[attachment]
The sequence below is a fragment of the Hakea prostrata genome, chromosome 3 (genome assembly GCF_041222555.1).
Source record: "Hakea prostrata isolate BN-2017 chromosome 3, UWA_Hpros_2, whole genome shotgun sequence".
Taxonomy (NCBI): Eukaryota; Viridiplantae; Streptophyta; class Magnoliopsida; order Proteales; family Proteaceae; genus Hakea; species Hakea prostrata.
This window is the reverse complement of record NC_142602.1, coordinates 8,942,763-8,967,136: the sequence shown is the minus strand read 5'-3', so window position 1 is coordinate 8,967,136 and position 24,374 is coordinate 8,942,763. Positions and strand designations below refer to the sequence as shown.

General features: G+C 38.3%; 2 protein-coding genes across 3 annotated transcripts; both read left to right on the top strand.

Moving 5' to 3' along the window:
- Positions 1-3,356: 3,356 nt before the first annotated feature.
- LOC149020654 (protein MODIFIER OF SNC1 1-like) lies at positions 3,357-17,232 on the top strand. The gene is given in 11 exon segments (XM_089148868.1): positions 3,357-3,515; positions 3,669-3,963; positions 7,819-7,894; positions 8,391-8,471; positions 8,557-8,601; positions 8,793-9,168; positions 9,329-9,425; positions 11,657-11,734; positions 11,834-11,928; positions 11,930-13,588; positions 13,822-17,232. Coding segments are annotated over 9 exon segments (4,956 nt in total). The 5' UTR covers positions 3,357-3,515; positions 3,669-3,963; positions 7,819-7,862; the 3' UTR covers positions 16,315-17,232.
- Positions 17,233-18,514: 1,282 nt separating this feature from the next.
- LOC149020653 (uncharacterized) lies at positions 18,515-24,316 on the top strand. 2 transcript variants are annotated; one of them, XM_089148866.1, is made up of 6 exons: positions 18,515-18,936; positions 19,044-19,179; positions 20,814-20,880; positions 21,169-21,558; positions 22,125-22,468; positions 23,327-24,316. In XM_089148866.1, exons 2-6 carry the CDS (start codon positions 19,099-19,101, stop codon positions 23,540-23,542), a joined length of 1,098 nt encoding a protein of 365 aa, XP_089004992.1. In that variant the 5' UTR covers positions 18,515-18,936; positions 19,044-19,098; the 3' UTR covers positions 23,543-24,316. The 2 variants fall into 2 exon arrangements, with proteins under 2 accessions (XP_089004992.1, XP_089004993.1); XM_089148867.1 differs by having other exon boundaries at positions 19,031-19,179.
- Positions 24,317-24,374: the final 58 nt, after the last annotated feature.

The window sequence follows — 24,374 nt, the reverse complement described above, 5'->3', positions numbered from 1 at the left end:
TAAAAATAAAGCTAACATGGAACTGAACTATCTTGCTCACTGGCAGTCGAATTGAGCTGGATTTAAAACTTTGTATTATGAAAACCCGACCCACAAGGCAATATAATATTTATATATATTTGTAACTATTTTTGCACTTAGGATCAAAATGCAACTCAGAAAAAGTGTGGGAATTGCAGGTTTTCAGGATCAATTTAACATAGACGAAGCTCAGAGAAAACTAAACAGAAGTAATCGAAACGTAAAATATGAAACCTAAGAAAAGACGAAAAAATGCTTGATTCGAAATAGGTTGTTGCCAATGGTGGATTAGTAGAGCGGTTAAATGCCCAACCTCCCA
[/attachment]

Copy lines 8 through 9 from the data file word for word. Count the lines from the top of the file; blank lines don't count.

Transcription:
- LOC149020654 (protein MODIFIER OF SNC1 1-like) lies at positions 3,357-17,232 on the top strand. The gene is given in 11 exon segments (XM_089148868.1): positions 3,357-3,515; positions 3,669-3,963; positions 7,819-7,894; positions 8,391-8,471; positions 8,557-8,601; positions 8,793-9,168; positions 9,329-9,425; positions 11,657-11,734; positions 11,834-11,928; positions 11,930-13,588; positions 13,822-17,232. Coding segments are annotated over 9 exon segments (4,956 nt in total). The 5' UTR covers positions 3,357-3,515; positions 3,669-3,963; positions 7,819-7,862; the 3' UTR covers positions 16,315-17,232.
- Positions 17,233-18,514: 1,282 nt separating this feature from the next.